When you think about the plethora of investment opportunities out there, it can be overwhelming. There are so many options that it is difficult to know which are the potential stars. The whole point of venture investing is to identify high potential startups early on and invest before they actually take off. By doing this, you assume more risk, but the potential returns can make it worthwhile.
Investors often review thousands of opportunities before selecting where to allocate their capital, so having access to a high quality deal flow is key in building a strong portfolio. Here are some good approaches to improving your deal flow:
- Network, network, network. There is a growing number of startup-focused networking opportunities emerging all over the country. Use these as an opportunity to get your name out there as an investor and meet lots of potential startups along the way.
- Join an angel network. If you’re not interested in building your own deal flow or you just don’t have the time, join an angel network and tap into theirs. An angel network – or syndicate – is a group of investors who regularly meet to discuss, review, and invest in startups often through a pitch night, demo day, or similar.
- Send great deals to other investors. Angel Investors and VCs are always looking for high quality deal flow. If you send a few winners their way, they are likely to return the favour.
- Add value. If you build a reputation of adding value, the best founders will often come to you. This can be anything from niche expertise, a few introductions, or just a coffee and a shoulder to cry on.
Now the tough decisions begin. In order to figure out which companies to invest in, most investors have a structured diligence process. A typical process will contain the following steps:
- Screening. The investor spends 0-30 minutes reviewing and researching an opportunity to see if it sparks interest, matches their criteria, and could fit well in their portfolio.
- First Meeting. If the company looks good on paper, the investor will do a first meeting either in person or via call.
- Research. If the first meeting goes well, the investor will do some more research and ask the founder a number of additional questions.
- Follow-up Meeting(s). If the research phase goes well, the founder is invited to a follow up meeting or meetings to discuss deal specifics, terms of investment and future plans.
- Due Diligence. At this point, the investor may commit to invest – conditional upon satisfactory completion of due diligence. The investor may create and demand completion of their own due diligence process or accept the process set by a lead investor, fund, or founders themselves.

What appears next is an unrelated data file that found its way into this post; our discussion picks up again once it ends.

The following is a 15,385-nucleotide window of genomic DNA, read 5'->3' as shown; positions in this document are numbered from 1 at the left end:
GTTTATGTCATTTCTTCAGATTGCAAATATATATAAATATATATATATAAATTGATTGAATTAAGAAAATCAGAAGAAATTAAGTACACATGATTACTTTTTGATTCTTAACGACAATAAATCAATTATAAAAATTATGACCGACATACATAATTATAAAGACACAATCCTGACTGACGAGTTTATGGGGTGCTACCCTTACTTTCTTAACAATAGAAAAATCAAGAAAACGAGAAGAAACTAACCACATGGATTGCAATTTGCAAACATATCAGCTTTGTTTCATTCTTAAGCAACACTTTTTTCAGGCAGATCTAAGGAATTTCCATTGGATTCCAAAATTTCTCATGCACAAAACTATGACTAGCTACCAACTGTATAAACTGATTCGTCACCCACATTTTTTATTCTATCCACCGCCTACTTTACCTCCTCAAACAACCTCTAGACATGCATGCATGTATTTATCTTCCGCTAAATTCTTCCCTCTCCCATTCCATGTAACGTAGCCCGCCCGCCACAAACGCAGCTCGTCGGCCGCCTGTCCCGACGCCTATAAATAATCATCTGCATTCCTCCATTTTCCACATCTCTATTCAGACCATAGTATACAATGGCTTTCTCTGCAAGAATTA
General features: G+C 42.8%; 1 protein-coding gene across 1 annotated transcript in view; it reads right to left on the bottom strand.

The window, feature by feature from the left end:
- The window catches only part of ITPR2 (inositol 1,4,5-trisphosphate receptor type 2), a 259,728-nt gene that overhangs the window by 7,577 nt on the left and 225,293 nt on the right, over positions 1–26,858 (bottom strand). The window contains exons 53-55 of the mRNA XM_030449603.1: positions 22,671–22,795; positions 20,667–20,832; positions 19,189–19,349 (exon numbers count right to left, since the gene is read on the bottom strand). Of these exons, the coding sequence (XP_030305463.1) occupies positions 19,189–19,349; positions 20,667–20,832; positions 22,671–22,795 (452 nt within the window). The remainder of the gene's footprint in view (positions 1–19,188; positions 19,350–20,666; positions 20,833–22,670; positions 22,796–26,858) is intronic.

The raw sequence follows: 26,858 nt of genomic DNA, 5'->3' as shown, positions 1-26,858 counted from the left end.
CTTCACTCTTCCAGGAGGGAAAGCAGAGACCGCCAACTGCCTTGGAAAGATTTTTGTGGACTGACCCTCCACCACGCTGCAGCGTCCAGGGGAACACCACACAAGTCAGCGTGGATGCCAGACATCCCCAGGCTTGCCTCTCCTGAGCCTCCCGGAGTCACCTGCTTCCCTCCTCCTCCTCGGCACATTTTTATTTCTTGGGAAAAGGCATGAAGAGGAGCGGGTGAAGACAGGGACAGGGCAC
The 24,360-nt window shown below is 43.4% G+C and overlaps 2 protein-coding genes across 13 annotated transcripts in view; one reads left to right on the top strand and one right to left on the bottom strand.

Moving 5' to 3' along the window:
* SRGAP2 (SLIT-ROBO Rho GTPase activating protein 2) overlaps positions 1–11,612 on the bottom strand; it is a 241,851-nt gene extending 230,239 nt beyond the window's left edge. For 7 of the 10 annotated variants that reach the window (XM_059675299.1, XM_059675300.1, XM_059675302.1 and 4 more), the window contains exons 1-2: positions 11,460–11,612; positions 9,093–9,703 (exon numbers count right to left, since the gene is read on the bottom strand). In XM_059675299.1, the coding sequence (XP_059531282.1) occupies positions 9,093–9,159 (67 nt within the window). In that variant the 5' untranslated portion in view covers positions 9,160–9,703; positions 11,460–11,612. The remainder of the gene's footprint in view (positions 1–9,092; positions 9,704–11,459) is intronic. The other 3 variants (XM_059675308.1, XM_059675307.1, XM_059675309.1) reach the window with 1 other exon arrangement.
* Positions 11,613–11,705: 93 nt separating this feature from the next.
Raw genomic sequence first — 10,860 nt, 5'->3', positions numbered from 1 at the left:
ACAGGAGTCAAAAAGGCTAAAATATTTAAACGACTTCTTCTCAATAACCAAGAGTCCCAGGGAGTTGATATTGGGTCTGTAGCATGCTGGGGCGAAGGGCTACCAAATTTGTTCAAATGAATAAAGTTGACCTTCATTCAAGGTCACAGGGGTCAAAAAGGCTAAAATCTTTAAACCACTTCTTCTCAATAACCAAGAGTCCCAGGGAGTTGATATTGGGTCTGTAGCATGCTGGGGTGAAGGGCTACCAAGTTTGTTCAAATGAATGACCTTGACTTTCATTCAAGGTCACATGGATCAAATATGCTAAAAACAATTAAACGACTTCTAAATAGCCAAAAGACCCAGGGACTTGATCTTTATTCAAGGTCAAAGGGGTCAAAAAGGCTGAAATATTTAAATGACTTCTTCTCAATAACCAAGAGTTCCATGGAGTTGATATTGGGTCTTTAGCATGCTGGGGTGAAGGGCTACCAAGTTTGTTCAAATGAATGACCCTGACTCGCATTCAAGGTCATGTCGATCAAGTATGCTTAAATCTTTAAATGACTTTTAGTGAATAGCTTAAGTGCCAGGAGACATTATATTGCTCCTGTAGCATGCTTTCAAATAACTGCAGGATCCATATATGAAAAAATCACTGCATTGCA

Your investment funnel for a single calendar year might look something like this: 2000 screened, 500 first meetings, 300 further research, 150 follow-up meetings, 25 due diligence, 10 investments.
The alternative option is to join an angel fund or syndicate and invest alongside a group of investors on a deal by deal basis – outsourcing the deal flow to a syndicate lead or fund manager. It is recommended to still meet the founders at least once before investing to ensure your ambitions align.
Deal flow is now in place and you’ve created a filtering process that best suits you – but what are you actually looking for? Here are some things to think about when reviewing startup investment opportunities:
- Founders. It takes great people to build great businesses. What is the founding team's composition and strengths? What are the founders' backgrounds? How long have they known each other? What are their individual strengths and weaknesses?
- Problem. Investors must take a critical look at a business from the perspectives of the end customer. Would the product or service be something they really need today and would it help them solve big pain points with established budgets? If so, proceed – full steam ahead. If not, you could end up investing in a low revenue business that will most likely need to pivot into a bigger market opportunity.
- Solution. With every problem come countless potential solutions. How much better is it than its existing solutions? How much cheaper/more expensive? How long will it take to bring the solution to market?
- Market. Is the target market big enough for a high growth startup to flourish? How competitive is it? Is it fragmented or are there a few dominant players who could cause problems in the future?
- Business Model. How does the business make money? Do the unit economics make sense? Have the founders proven they can sell the product/service at the suggested price?
- Funding. How much capital is required to bring the product to market and scale? Is this the only round of funding required? Is there a risk that the company may fail to raise further capital in the future? Is your equity position likely to be diluted?
- Red Flags. Have the founders been completely honest throughout the process? Are they fully committed to this business or do they have backup options? Has a big competitor recently made a move into their niche?
It is unlikely you will ever find the perfect early stage business; however, it is important to consider these key factors before investment. Early-stage startup investments are risky. Most startups fail and it is difficult to pick the winners at an early stage with little data to support your intuition.
Each investor tends to weigh their options differently. Some would prefer to invest in a stellar team with a good product, some the opposite. A stellar team and a stellar product would be ideal, but that's unsurprisingly rare. As an investor it is important to decide what factors are most important to you and you’ll sleep well at night, confident you have built a portfolio of potential stars.
By Daniel Tait